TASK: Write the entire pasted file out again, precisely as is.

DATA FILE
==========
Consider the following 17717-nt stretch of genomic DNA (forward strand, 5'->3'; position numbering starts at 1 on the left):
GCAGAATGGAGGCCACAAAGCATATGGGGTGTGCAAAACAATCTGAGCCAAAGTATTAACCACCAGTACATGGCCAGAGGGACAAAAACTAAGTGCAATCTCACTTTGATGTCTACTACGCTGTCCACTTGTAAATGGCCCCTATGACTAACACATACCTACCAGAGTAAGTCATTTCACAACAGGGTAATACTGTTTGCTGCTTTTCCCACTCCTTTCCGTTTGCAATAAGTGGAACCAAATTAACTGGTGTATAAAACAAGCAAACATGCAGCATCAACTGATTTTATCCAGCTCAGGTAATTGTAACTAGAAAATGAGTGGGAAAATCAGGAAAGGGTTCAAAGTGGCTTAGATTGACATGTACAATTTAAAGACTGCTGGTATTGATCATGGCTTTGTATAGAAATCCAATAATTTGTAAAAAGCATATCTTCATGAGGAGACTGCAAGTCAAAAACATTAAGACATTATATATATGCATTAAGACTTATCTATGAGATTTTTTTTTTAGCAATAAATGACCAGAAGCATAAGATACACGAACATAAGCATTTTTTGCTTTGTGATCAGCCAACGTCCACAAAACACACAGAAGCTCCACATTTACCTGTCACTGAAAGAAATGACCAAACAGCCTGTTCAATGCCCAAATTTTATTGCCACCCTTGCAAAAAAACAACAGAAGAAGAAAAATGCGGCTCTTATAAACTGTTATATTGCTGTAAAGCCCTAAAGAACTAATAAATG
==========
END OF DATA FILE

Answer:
Consider the following 17717-nt stretch of genomic DNA (forward strand, 5'->3'; position numbering starts at 1 on the left):
GCAGAATGGAGGCCACAAAGCATATGGGGTGTGCAAAACAATCTGAGCCAAAGTATTAACCACCAGTACATGGCCAGAGGGACAAAAACTAAGTGCAATCTCACTTTGATGTCTACTACGCTGTCCACTTGTAAATGGCCCCTATGACTAACACATACCTACCAGAGTAAGTCATTTCACAACAGGGTAATACTGTTTGCTGCTTTTCCCACTCCTTTCCGTTTGCAATAAGTGGAACCAAATTAACTGGTGTATAAAACAAGCAAACATGCAGCATCAACTGATTTTATCCAGCTCAGGTAATTGTAACTAGAAAATGAGTGGGAAAATCAGGAAAGGGTTCAAAGTGGCTTAGATTGACATGTACAATTTAAAGACTGCTGGTATTGATCATGGCTTTGTATAGAAATCCAATAATTTGTAAAAAGCATATCTTCATGAGGAGACTGCAAGTCAAAAACATTAAGACATTATATATATGCATTAAGACTTATCTATGAGATTTTTTTTTTAGCAATAAATGACCAGAAGCATAAGATACACGAACATAAGCATTTTTTGCTTTGTGATCAGCCAACGTCCACAAAACACACAGAAGCTCCACATTTACCTGTCACTGAAAGAAATGACCAAACAGCCTGTTCAATGCCCAAATTTTATTGCCACCCTTGCAAAAAAACAACAGAAGAAGAAAAATGCGGCTCTTATAAACTGTTATATTGCTGTAAAGCCCTAAAGAACTAATAAATG